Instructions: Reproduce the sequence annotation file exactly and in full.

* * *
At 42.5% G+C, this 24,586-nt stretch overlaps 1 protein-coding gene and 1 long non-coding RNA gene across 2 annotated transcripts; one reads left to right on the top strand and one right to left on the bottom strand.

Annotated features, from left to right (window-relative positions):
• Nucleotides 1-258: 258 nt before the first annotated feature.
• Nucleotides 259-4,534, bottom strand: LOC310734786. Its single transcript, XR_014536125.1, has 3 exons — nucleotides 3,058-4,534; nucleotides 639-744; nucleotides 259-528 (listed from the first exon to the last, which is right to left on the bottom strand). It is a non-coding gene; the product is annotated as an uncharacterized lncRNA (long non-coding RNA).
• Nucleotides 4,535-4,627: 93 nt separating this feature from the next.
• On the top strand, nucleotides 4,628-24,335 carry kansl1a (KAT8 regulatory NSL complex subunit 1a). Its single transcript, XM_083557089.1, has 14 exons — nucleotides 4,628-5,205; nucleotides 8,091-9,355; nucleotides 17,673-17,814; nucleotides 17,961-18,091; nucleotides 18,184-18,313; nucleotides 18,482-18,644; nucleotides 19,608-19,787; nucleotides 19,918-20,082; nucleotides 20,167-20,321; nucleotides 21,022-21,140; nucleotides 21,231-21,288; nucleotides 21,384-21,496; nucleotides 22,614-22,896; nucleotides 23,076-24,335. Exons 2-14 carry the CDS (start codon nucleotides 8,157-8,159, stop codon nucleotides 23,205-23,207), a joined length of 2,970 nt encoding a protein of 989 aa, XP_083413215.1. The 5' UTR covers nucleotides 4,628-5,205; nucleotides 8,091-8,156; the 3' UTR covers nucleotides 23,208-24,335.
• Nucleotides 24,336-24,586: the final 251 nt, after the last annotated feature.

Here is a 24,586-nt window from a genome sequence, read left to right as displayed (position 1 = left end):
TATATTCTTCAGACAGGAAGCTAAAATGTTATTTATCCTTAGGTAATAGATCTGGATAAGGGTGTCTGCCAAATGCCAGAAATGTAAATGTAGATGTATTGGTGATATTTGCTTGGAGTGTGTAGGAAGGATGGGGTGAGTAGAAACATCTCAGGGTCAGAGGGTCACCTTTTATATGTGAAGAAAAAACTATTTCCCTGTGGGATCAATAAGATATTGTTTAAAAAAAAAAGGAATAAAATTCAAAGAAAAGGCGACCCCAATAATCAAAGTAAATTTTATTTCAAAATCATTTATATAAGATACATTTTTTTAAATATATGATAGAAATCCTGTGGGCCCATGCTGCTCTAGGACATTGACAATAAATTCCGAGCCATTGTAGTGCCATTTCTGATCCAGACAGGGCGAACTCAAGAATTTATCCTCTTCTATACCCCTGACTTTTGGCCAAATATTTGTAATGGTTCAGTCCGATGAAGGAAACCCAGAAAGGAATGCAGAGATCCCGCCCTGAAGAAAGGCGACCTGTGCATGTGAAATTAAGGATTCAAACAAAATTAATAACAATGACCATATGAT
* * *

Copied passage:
At 42.5% G+C, this 24,586-nt stretch overlaps 1 protein-coding gene and 1 long non-coding RNA gene across 2 annotated transcripts; one reads left to right on the top strand and one right to left on the bottom strand.

Annotated features, from left to right (window-relative positions):
• Nucleotides 1-258: 258 nt before the first annotated feature.
• Nucleotides 259-4,534, bottom strand: LOC310734786. Its single transcript, XR_014536125.1, has 3 exons — nucleotides 3,058-4,534; nucleotides 639-744; nucleotides 259-528 (listed from the first exon to the last, which is right to left on the bottom strand). It is a non-coding gene; the product is annotated as an uncharacterized lncRNA (long non-coding RNA).
• Nucleotides 4,535-4,627: 93 nt separating this feature from the next.
• On the top strand, nucleotides 4,628-24,335 carry kansl1a (KAT8 regulatory NSL complex subunit 1a). Its single transcript, XM_083557089.1, has 14 exons — nucleotides 4,628-5,205; nucleotides 8,091-9,355; nucleotides 17,673-17,814; nucleotides 17,961-18,091; nucleotides 18,184-18,313; nucleotides 18,482-18,644; nucleotides 19,608-19,787; nucleotides 19,918-20,082; nucleotides 20,167-20,321; nucleotides 21,022-21,140; nucleotides 21,231-21,288; nucleotides 21,384-21,496; nucleotides 22,614-22,896; nucleotides 23,076-24,335. Exons 2-14 carry the CDS (start codon nucleotides 8,157-8,159, stop codon nucleotides 23,205-23,207), a joined length of 2,970 nt encoding a protein of 989 aa, XP_083413215.1. The 5' UTR covers nucleotides 4,628-5,205; nucleotides 8,091-8,156; the 3' UTR covers nucleotides 23,208-24,335.
• Nucleotides 24,336-24,586: the final 251 nt, after the last annotated feature.

Here is a 24,586-nt window from a genome sequence, read left to right as displayed (position 1 = left end):
TATATTCTTCAGACAGGAAGCTAAAATGTTATTTATCCTTAGGTAATAGATCTGGATAAGGGTGTCTGCCAAATGCCAGAAATGTAAATGTAGATGTATTGGTGATATTTGCTTGGAGTGTGTAGGAAGGATGGGGTGAGTAGAAACATCTCAGGGTCAGAGGGTCACCTTTTATATGTGAAGAAAAAACTATTTCCCTGTGGGATCAATAAGATATTGTTTAAAAAAAAAAGGAATAAAATTCAAAGAAAAGGCGACCCCAATAATCAAAGTAAATTTTATTTCAAAATCATTTATATAAGATACATTTTTTTAAATATATGATAGAAATCCTGTGGGCCCATGCTGCTCTAGGACATTGACAATAAATTCCGAGCCATTGTAGTGCCATTTCTGATCCAGACAGGGCGAACTCAAGAATTTATCCTCTTCTATACCCCTGACTTTTGGCCAAATATTTGTAATGGTTCAGTCCGATGAAGGAAACCCAGAAAGGAATGCAGAGATCCCGCCCTGAAGAAAGGCGACCTGTGCATGTGAAATTAAGGATTCAAACAAAATTAATAACAATGACCATATGAT